A relationship between saturated fat intake and blood cholesterol levels has been established for decades, and has led to recommendations around the world to switch to lower-fat milk and dairy products.
Yet, even back in the 1980s, there were hints in the literature of a paradox – people who consumed a lot of milk didn’t automatically develop high blood cholesterol. Since then, tantalising glimpses of evidence, recently summarised by Givens, have run counter to current recommendations.
Most recent of these is the Prospective Urban Rural Epidemiology (PURE) study, published in The Lancet in September 2018, a prospective cohort study that looked at the association between dairy intake and cardiovascular disease in more than 135,000 people in 21 countries from five continents.
The authors found that, over the nine-year follow-up, consuming more than two daily portions of milk and yogurt (compared with no dairy) was associated with a 16% reduction in the risk of various cardiovascular events (heart-related and strokes) and cardiovascular-related death.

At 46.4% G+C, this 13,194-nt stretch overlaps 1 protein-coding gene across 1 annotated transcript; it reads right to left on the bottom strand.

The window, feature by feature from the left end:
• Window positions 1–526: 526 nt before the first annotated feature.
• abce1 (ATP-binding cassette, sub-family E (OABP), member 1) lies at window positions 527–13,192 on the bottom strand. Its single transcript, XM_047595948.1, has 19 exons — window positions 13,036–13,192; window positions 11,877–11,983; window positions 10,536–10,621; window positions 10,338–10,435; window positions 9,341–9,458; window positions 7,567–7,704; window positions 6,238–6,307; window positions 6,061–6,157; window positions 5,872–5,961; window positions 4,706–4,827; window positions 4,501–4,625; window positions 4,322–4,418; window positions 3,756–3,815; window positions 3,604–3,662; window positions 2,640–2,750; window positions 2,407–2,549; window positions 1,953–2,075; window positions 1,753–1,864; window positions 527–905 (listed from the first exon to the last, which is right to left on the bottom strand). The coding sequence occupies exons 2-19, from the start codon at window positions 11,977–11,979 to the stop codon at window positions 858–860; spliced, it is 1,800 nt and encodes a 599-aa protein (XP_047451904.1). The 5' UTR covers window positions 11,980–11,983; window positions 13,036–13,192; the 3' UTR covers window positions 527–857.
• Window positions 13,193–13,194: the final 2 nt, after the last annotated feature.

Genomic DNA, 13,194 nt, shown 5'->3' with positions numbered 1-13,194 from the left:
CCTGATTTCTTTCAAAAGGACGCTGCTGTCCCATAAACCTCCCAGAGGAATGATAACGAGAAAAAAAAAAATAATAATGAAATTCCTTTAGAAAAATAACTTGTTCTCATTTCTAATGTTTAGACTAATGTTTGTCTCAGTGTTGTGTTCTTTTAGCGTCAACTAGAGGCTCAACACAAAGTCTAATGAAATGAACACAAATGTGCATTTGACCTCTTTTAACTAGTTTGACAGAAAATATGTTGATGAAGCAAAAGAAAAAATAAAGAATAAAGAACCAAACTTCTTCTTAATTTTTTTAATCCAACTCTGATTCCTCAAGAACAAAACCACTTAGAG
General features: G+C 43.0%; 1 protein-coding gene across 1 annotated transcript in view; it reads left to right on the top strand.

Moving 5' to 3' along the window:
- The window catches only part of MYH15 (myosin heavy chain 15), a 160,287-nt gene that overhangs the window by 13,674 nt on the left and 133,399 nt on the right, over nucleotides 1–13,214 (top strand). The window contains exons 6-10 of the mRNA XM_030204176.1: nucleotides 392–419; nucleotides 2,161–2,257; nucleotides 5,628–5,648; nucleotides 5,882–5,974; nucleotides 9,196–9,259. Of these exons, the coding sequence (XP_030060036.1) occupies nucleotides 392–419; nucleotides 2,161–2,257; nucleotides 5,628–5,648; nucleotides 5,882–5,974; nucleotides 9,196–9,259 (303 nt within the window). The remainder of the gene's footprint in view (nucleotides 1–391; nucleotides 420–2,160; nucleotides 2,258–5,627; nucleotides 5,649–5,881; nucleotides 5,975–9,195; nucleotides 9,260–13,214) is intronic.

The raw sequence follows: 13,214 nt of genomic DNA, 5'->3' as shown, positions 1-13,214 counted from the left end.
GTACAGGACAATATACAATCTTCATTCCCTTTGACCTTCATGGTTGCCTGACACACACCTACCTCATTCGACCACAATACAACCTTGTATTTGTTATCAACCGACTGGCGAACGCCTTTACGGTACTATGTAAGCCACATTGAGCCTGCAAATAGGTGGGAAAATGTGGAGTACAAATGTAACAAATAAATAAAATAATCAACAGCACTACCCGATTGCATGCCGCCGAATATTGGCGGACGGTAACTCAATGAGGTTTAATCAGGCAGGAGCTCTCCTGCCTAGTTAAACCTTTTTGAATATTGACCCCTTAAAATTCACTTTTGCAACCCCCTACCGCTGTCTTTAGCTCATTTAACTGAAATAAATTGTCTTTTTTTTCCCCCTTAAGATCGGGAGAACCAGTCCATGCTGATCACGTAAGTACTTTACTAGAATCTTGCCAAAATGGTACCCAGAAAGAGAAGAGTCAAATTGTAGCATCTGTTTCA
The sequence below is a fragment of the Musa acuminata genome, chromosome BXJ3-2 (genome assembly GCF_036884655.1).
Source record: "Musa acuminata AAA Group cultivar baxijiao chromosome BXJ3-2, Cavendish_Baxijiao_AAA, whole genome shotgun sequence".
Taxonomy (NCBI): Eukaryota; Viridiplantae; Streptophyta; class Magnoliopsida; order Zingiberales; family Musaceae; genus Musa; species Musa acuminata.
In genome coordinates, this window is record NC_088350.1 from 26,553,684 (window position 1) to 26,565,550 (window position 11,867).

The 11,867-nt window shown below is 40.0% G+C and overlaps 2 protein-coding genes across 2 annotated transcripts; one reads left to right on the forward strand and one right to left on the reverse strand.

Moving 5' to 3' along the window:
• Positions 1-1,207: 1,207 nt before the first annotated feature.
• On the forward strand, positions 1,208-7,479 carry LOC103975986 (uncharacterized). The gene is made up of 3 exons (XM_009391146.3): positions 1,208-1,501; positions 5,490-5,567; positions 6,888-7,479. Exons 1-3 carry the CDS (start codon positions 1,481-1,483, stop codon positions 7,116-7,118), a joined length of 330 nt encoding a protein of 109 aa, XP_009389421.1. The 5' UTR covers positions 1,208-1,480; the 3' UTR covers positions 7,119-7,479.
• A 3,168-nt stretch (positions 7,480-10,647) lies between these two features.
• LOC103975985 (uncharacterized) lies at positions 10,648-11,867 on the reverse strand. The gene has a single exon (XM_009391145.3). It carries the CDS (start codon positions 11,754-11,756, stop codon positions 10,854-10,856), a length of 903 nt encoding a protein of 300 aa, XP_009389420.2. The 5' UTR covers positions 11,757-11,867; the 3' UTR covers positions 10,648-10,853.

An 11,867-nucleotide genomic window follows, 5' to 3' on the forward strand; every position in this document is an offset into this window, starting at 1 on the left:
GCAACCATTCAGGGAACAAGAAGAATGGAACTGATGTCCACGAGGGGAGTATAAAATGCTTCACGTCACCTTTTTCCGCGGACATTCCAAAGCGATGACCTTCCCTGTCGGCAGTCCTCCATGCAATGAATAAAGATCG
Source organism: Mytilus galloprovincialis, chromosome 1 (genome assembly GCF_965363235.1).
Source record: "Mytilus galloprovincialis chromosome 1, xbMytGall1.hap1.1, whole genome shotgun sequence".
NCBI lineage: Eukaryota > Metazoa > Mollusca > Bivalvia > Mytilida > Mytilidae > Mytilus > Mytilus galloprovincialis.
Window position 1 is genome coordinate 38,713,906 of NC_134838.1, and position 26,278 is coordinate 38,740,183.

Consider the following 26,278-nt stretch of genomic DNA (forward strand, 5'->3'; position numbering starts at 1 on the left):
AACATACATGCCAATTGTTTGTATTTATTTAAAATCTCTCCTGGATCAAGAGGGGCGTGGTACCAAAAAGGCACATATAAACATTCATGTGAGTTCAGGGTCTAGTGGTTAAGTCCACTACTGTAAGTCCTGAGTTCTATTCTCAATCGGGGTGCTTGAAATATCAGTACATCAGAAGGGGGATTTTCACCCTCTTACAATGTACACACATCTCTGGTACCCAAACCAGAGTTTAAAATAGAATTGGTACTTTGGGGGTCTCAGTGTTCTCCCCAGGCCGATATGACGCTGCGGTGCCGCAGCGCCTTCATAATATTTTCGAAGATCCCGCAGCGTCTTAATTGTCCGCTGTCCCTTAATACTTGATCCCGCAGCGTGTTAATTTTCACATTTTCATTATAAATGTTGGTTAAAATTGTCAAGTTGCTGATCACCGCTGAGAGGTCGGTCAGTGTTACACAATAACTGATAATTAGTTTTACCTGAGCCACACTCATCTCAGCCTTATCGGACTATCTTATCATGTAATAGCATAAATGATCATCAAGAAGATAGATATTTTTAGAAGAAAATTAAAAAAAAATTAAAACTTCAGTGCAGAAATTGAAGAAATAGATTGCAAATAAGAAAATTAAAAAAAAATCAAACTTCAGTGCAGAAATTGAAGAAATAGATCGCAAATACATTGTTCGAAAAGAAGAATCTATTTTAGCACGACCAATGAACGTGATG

They concluded “consumption of dairy products should not be discouraged and perhaps should even be encouraged in low-income and middle-income countries where dairy consumption is low” (and the reported association was greater).
Perhaps surprisingly, the strength of the association was similar, regardless of whether people had whole fat dairy products (especially whole milk) or low-fat versions. Most of the benefit appeared to be associated with milk and yogurt.
It’s intriguing that, after all, there may be a component of milk fat that is advantageous to health, or that other nutrients in milk override the effect of saturated fat. But until potential mechanisms are unravelled, caution is needed. Meanwhile, dietary advice will continue to focus on low-fat (lower-calorie) dairy products.